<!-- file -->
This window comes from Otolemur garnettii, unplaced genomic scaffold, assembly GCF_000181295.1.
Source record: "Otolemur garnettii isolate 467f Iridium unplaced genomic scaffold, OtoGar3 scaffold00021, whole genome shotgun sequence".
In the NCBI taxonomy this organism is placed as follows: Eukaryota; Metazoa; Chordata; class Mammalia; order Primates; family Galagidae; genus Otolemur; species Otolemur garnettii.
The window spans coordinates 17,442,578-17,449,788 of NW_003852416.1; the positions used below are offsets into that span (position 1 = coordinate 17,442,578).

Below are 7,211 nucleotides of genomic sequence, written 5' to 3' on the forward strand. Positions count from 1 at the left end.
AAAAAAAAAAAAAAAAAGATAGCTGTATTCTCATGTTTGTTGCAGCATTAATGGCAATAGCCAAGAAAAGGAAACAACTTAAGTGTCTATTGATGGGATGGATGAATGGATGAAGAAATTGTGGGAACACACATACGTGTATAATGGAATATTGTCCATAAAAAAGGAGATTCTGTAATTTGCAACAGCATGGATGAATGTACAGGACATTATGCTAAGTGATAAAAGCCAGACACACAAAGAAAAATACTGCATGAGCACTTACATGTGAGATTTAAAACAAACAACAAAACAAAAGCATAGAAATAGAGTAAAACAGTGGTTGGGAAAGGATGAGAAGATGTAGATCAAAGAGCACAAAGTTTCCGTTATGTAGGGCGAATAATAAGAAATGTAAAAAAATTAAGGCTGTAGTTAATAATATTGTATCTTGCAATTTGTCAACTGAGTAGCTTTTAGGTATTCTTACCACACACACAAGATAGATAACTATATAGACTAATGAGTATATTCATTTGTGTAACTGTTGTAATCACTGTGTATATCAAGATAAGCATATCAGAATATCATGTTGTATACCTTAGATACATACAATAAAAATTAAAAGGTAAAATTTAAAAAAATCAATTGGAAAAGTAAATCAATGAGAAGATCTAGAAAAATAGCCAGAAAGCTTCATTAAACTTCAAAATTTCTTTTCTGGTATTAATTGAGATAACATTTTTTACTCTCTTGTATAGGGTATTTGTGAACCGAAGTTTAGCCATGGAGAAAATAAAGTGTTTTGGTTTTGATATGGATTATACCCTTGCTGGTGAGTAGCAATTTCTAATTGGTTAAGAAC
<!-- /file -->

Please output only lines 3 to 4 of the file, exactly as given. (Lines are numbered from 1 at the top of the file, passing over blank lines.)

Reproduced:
In the NCBI taxonomy this organism is placed as follows: Eukaryota; Metazoa; Chordata; class Mammalia; order Primates; family Galagidae; genus Otolemur; species Otolemur garnettii.
The window spans coordinates 17,442,578-17,449,788 of NW_003852416.1; the positions used below are offsets into that span (position 1 = coordinate 17,442,578).